based commutation is used in several applications where

    the variation in starting torque is large or where a high

    initial torque is required. They are also used in

    applications where position control is an important

    criterion. Sensor-less control is implemented in

    applications where the variation in torque is less and

    position control is not in focus.

    There exist two types of permanent magnet BLDC

    motors based on the shape of back emf waveform

    developed across the rotor circuit. In case of BLDC motor

    the trapezoidal back-EMF waveform developed is of

    trapezoidal form where as the other one with sinusoidal

    back-EMF is called permanent magnet synchronous motor

    (PMSM). In BLDC motor the stator windings are wounded

    trapezoidally in order to generate the trapezoidal shape

    back-EMF waveform where as in case of PMSM windings

    they are sinusoidally distributed to produce the sinusoidal

    type back-EMF.

    In this paper, an analysis of dynamic response of

    BLDC motor in both open loop and closed loop

    configuration. In open loop mode of control, feedback will

  • International Research Journal of Engineering and Technology (IRJET) e-ISSN: 2395 -0056 Volume: 02 Issue: 03 | June-2015 www.irjet.net p-ISSN: 2395-0072

    2015, IRJET.NET- All Rights Reserved Page 1988

    not be considered and in closed loop speed control rated

    condition is maintained by considering a feedback signal.

    2. Construction and Principle of Operation

    Normally, the stator of a BLDC motor consists of

    stacked steel laminations with windings placed in the slots

    that are axially cut along the inner periphery. Stator

    windings of BLDC motors are three phase star connected.

    Numerous coils are interconnected to form a winding.

    Construction of BLDC rotor poles are done using

    permanent magnets are used and the number of poles can

    vary from two to eight pairs with alternate North and

    South poles. Density of magnetic field required will decide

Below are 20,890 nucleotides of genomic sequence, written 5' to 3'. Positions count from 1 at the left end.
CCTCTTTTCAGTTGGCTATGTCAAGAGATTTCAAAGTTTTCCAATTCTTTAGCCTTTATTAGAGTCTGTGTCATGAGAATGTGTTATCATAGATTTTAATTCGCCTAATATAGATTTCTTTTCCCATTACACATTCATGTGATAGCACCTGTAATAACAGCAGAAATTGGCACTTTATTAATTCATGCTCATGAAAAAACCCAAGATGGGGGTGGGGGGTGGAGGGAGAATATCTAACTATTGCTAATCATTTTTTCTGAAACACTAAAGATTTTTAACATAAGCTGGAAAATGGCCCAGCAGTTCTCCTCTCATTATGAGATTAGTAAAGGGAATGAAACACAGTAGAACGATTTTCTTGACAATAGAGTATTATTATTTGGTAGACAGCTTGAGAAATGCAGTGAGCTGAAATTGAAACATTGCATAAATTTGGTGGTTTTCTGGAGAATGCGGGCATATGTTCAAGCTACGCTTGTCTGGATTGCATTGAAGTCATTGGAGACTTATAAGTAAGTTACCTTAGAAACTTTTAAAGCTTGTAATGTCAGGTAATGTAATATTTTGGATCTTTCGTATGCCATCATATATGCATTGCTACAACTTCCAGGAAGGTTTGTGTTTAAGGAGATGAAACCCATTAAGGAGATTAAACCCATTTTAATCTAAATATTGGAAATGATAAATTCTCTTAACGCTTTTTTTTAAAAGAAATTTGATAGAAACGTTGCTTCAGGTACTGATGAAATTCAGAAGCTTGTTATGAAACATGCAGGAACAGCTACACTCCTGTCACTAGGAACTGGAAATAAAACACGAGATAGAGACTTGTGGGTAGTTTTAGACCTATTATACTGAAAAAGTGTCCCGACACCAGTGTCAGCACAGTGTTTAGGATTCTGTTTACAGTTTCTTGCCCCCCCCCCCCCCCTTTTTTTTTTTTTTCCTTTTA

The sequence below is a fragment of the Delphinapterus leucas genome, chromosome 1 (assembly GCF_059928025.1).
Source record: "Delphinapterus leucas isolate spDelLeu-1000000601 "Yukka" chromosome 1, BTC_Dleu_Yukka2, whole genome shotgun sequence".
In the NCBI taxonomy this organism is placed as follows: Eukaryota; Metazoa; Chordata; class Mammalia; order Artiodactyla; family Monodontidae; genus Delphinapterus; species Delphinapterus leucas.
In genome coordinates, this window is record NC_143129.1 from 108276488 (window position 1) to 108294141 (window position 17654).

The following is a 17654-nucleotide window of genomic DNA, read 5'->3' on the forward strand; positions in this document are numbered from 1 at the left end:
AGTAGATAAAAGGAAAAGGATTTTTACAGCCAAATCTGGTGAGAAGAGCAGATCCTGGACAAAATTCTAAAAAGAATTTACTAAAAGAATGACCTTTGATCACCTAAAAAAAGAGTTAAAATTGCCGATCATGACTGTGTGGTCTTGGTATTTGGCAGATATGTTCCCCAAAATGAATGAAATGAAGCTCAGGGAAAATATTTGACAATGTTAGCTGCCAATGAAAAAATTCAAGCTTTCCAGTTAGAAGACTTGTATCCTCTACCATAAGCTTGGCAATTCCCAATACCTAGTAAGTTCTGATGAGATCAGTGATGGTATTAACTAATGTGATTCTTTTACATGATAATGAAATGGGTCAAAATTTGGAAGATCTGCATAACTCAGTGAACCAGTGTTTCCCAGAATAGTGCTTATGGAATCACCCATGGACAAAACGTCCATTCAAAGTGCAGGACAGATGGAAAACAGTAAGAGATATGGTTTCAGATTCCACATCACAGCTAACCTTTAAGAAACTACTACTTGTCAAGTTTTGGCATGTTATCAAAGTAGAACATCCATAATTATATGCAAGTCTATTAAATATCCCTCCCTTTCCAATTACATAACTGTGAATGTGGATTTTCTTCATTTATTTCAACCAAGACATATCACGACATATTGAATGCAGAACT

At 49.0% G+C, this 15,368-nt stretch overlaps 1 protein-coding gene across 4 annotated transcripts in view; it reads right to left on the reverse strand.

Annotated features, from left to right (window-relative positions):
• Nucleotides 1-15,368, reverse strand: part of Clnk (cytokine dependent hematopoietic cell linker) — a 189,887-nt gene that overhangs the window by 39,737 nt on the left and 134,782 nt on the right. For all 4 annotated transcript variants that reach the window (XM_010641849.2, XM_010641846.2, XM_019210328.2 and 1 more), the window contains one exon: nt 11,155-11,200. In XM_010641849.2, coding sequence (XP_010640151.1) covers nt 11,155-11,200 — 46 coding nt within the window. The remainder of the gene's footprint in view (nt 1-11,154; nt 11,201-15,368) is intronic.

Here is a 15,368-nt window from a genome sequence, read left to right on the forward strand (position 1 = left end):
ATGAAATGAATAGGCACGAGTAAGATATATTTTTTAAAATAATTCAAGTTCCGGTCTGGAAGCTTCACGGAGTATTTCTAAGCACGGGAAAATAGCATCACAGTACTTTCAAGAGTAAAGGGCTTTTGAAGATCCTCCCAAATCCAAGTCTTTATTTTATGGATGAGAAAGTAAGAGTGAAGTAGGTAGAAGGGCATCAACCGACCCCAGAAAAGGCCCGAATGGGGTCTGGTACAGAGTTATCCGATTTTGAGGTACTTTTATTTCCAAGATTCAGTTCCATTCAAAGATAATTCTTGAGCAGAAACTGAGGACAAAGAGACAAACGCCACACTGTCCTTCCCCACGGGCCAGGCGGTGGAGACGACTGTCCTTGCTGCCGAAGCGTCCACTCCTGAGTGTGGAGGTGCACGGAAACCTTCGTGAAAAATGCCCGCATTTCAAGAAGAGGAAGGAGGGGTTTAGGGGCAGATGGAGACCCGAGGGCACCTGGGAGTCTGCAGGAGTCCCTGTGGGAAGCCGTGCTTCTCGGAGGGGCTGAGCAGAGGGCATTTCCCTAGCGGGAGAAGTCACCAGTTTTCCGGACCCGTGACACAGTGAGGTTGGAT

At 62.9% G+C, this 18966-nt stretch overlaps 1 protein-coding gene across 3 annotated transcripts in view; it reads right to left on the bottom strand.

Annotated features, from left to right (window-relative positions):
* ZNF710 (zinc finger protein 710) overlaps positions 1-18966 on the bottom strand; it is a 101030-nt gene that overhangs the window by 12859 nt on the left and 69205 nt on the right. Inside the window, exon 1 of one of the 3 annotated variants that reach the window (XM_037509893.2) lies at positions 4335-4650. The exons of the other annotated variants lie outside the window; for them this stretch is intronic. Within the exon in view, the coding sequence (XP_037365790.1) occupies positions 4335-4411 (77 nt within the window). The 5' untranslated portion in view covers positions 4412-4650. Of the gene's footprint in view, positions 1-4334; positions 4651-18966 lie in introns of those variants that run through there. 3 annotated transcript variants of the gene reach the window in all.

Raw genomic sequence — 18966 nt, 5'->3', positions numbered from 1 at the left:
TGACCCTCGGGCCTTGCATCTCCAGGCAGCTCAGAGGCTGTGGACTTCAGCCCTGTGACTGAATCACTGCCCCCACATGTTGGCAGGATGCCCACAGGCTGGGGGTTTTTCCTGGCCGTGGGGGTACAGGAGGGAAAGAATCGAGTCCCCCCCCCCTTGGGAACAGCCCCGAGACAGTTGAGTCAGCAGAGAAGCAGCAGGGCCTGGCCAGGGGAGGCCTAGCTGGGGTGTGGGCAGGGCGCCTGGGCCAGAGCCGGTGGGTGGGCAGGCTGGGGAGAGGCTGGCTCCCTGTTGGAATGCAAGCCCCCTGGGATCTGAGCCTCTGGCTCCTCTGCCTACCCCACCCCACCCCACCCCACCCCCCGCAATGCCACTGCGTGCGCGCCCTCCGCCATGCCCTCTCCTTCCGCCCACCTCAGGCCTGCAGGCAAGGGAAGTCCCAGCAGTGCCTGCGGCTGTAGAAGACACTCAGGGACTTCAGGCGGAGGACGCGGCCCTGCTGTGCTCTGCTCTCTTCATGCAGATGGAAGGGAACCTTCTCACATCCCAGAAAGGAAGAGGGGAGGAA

the magnetic materials to be chosen for the construction of

    rotor poles are made with proper. Proper sequence of

    rotation of BLDC motor can be achieved by energizing the

    stator windings in a sequence. The position of rotor poles

    should be known to understand which winding should be

    energized to follow particular energizing sequence. To

    accomplish these, Hall Effect sensors are used to sense the

    rotor position and that is mounted to the stator. Normally,

    in most of the applications BLDC motors having three Hall

    sensors mounted on the stator are used and they are kept

    on the non-driving end of motor.

    In each of the commutation sequence one of the winding is positively energized, second one is negatively

    energized and the third winding is kept as non-energized.

    The net effect produced by the interaction of permanent

    magnet rotor and stator causes the production of

    mechanical torque, and that leads to the rotation of BLDC

    motor. The peak torque occurs when these two fields are

    at 90 to each other and falls off when they overlap each

    other. To keep the motor running, it is necessary to keep

    the magnetic field produced by the windings to shift in

    position, when the rotor move to catch up with the stator

    field. BLDC motors are usually operated with three Hall

    Effect position sensors as it is necessary to keep the

    excitation in synchronization with the rotor position.

    While considering different factors like reliability,

    mechanical packaging and cost, and it is desirable to run

    the motor without position detecting sensors, and it is

    commonly known as sensorless operation. To determine

    the instant at which the commutation of motor drive

    voltage drive should occurs is decided by sensing the

    back-EMF voltage on an undriven motor terminal during

    one of the drive phases. Advantage of sensorless control is

    the cost and complexity of installation of Hall position

    sensors. But there exist a number of disadvantages to

    sensorless control:

    The motor should move at a minimum rate to generate

    sufficient back-EMF to be sensed.

    Sudden changes to the motor load can force the BEMF

    drive loop to go out of lock.